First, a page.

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News & Notes

FAA Releases Optimistic Aerospace Forecast

The report observes industry trends and looks toward the future

March 23, 2017

Over the next five years, the FAA estimates that there will be more than 3.5 million hobbyist drones and 420,000 commercial drones in the U.S. These estimates are a part of the FAA’s Aerospace Forecast for 2017 – 2037.

While it’s been just over one year since the FAA implemented the mandatory drone registration system,, more than 626,000 drone hobbyists and more than 44,000 commercial operators have registered. Each week there are between 5,000 and 7,000 new hobbyist registrants (even more during the holidays) and about 1,000 non-hobbyists.

The FAA estimates that the number of drones used for hobby purposes will soon triple, from 1.1 million in 2016 to more than 3.5 million by 2021. However, the FAA expects the growth rate of hobby drones to eventually slow as prices become steady and “early adopters learn to make use of their aircraft.” Drone companies like Up Sonder that bring the sharing economy to drone users may also decrease the demand for hobby drone purchases.
On the other hand, the administration anticipates that the number of commercial drones will continue to grow for the next few years. The FAA estimates that the commercial fleet will be 10 times larger by 2021, growing from 42,000 in 2016 to 420,000 by 2021.

Flying commercially has become easier thanks to Part 107, which has allowed a larger number of industries and drone operators to get more out of drone technology. As of December 2016, there are more than 29,000 Part 107-certified Remote Pilots in the U.S, and the FAA expects the number of Remote Pilots to grow considerably ― The Drone Girl reported that the FAA had issued over 37,000 Remote Pilot certificates as of March 21.

Some certified commercial drone pilots apply for waivers in order to operate around Part 107’s more general limitations. The top five waiver requests are:
1) Night operations (65%)
2) Operations over people (35%)
3) BVLOS operations (19%)
4) Operations from a moving vehicle (9%)
5) Operational limitation: altitude (9%)

*Numbers exceed 100% because many waiver requests include relief for multiples types of operations.

“Future regulatory development will allow [waiverable] operations on a more routine basis,” states the report. “Meanwhile, analysis of these waiver applications allows us to understand industry trends, one of many metrics that is essential for projecting both the trajectory and growth trends of the sector.”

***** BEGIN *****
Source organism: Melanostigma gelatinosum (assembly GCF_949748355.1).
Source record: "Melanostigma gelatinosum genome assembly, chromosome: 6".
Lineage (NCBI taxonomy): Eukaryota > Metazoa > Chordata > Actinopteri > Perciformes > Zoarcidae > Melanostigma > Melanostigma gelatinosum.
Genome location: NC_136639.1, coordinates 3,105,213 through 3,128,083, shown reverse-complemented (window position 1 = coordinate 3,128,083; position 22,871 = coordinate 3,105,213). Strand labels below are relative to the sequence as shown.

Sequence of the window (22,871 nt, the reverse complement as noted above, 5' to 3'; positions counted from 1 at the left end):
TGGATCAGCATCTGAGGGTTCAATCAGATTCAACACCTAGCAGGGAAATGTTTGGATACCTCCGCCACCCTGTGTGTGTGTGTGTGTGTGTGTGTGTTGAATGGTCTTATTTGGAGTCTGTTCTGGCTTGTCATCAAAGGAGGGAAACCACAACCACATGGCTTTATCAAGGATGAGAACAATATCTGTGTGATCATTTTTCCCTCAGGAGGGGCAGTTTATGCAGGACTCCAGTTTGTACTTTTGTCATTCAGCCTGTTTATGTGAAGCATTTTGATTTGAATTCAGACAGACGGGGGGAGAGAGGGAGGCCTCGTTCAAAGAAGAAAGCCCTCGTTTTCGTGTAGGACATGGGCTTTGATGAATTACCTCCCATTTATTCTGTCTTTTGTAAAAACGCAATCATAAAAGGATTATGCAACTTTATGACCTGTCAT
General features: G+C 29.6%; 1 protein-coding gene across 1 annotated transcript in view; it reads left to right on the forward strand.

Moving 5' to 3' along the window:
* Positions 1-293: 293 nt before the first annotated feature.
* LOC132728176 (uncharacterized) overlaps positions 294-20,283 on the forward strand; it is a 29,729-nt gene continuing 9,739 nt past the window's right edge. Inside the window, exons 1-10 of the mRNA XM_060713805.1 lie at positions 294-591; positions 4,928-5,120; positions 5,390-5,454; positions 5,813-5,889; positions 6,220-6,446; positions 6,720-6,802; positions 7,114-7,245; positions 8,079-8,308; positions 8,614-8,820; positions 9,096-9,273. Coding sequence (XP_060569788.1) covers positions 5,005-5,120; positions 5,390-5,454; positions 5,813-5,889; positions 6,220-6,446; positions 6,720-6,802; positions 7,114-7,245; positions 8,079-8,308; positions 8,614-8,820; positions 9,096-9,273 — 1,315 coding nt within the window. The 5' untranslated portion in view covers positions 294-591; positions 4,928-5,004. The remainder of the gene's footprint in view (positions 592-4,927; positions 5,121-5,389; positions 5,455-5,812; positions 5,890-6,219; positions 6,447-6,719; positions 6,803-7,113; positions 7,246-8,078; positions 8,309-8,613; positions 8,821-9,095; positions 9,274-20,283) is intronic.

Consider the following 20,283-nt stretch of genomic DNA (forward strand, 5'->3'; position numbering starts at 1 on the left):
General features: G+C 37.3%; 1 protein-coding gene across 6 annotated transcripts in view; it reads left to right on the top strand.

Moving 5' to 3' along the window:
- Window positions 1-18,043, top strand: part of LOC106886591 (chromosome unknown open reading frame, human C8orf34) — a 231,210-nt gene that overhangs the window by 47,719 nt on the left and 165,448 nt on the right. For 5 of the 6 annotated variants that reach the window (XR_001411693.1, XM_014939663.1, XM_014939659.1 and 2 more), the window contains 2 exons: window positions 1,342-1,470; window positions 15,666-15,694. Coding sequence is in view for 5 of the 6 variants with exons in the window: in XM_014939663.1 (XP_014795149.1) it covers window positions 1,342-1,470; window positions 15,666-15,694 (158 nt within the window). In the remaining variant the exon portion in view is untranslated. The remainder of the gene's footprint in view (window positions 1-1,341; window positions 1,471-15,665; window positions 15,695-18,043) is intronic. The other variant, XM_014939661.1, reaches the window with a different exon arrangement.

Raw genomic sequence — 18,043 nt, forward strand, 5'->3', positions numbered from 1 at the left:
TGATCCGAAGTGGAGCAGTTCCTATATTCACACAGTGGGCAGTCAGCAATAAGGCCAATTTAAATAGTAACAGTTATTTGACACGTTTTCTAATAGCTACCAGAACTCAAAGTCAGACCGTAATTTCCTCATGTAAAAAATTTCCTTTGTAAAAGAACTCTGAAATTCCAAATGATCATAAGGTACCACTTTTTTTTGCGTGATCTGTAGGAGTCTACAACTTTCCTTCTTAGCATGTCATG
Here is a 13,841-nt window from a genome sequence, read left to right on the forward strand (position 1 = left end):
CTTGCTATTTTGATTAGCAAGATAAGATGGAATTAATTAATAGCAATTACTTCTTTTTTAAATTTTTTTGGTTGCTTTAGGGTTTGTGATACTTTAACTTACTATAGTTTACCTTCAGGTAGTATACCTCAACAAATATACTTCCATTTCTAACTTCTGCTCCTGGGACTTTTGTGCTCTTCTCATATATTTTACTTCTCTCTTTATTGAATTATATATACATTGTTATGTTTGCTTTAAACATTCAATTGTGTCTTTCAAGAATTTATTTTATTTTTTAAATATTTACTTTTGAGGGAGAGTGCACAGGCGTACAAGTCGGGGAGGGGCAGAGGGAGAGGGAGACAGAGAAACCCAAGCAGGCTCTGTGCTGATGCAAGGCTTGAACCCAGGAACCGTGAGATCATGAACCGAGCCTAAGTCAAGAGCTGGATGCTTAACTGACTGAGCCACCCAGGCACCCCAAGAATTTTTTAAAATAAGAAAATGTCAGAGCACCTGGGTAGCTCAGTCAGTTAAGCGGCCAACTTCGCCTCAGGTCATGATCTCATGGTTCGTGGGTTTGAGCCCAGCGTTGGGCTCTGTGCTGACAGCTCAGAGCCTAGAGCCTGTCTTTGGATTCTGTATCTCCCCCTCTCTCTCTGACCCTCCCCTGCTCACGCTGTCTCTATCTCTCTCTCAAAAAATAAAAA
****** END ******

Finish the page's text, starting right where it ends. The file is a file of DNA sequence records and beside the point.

Consumer and prosumer drones like the DJI Phantom 4 will make up most of the commercial fleet over the next five years, the FAA estimates.
Drew Halverson
But it won’t be expensive, large, professional drones adding to the number of commercial drones (yet), but rather prosumer-grade drones like the DJI Phantom 4, DJI Mavic Pro, and Yuneec Typhoon H. Over the next five years, the FAA expects over 95% of drones being used for commercial purposes to be consumer or prosumer grade.

The report also provides useful insight into how drone use is evolving and taking hold in various commercial uses. The top uses for small commercial drones are:
1) Aerial photography (34%)
2) Construction, industrial and utility inspection (26%)
3) Real estate (26%)
4) Agriculture (21%)

*Numbers exceed 100% because many UAS have multiple uses.

These numbers somewhat differ from last year’s report, which included information on the top five U.S. markets for sUAS and grouped real estate and aerial photography together. Last year’s top categories were industrial inspection, agriculture, insurance, real estate/aerial photography, and government.

Based on this report, drones, especially commercial UAS, aren't going anywhere but up. However, some in the industry are wary of such optimism. With the FAA facing regulatory uncertainty and questionable funding, the growth of the industry may be at risk. Learn about the FAA's funding woes.

Editor's note: The FAA made low-end and high-end estimates in the Aerospace Forecast. We reported on the base estimates (those likely to happen) from the report.
Featured image: pixabay/hongmyeon